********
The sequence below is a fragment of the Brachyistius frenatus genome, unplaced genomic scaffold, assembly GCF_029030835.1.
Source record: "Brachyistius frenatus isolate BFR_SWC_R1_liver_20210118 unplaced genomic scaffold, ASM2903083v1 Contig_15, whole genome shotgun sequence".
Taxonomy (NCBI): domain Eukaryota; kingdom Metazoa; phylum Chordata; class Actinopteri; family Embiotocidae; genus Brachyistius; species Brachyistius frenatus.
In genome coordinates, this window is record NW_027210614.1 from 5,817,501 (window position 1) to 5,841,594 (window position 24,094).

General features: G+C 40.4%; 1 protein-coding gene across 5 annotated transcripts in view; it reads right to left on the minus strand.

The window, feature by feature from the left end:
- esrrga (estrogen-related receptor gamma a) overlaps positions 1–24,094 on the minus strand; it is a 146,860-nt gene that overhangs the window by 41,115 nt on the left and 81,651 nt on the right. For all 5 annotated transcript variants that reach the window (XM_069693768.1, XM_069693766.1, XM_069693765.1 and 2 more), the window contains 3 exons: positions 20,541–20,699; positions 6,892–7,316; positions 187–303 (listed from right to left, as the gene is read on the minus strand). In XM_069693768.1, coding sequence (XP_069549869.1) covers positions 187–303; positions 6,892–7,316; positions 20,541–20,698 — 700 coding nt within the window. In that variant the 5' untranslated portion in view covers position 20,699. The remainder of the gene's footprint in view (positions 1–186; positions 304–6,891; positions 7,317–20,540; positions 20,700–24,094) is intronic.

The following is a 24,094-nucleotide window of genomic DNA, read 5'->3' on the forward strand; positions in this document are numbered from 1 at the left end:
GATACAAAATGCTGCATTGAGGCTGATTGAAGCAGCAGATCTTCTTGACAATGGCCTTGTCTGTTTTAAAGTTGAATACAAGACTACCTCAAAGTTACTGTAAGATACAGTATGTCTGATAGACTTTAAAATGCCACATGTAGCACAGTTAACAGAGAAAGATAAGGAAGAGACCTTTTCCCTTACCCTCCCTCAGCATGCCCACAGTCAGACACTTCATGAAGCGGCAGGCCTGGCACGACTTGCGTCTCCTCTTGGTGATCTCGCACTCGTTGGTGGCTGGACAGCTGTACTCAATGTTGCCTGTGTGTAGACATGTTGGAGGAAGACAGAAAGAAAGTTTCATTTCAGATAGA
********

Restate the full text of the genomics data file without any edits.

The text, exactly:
The sequence below is a fragment of the Brachyistius frenatus genome, unplaced genomic scaffold, assembly GCF_029030835.1.
Source record: "Brachyistius frenatus isolate BFR_SWC_R1_liver_20210118 unplaced genomic scaffold, ASM2903083v1 Contig_15, whole genome shotgun sequence".
Taxonomy (NCBI): domain Eukaryota; kingdom Metazoa; phylum Chordata; class Actinopteri; family Embiotocidae; genus Brachyistius; species Brachyistius frenatus.
In genome coordinates, this window is record NW_027210614.1 from 5,817,501 (window position 1) to 5,841,594 (window position 24,094).

General features: G+C 40.4%; 1 protein-coding gene across 5 annotated transcripts in view; it reads right to left on the minus strand.

The window, feature by feature from the left end:
- esrrga (estrogen-related receptor gamma a) overlaps positions 1–24,094 on the minus strand; it is a 146,860-nt gene that overhangs the window by 41,115 nt on the left and 81,651 nt on the right. For all 5 annotated transcript variants that reach the window (XM_069693768.1, XM_069693766.1, XM_069693765.1 and 2 more), the window contains 3 exons: positions 20,541–20,699; positions 6,892–7,316; positions 187–303 (listed from right to left, as the gene is read on the minus strand). In XM_069693768.1, coding sequence (XP_069549869.1) covers positions 187–303; positions 6,892–7,316; positions 20,541–20,698 — 700 coding nt within the window. In that variant the 5' untranslated portion in view covers position 20,699. The remainder of the gene's footprint in view (positions 1–186; positions 304–6,891; positions 7,317–20,540; positions 20,700–24,094) is intronic.

The following is a 24,094-nucleotide window of genomic DNA, read 5'->3' on the forward strand; positions in this document are numbered from 1 at the left end:
GATACAAAATGCTGCATTGAGGCTGATTGAAGCAGCAGATCTTCTTGACAATGGCCTTGTCTGTTTTAAAGTTGAATACAAGACTACCTCAAAGTTACTGTAAGATACAGTATGTCTGATAGACTTTAAAATGCCACATGTAGCACAGTTAACAGAGAAAGATAAGGAAGAGACCTTTTCCCTTACCCTCCCTCAGCATGCCCACAGTCAGACACTTCATGAAGCGGCAGGCCTGGCACGACTTGCGTCTCCTCTTGGTGATCTCGCACTCGTTGGTGGCTGGACAGCTGTACTCAATGTTGCCTGTGTGTAGACATGTTGGAGGAAGACAGAAAGAAAGTTTCATTTCAGATAGA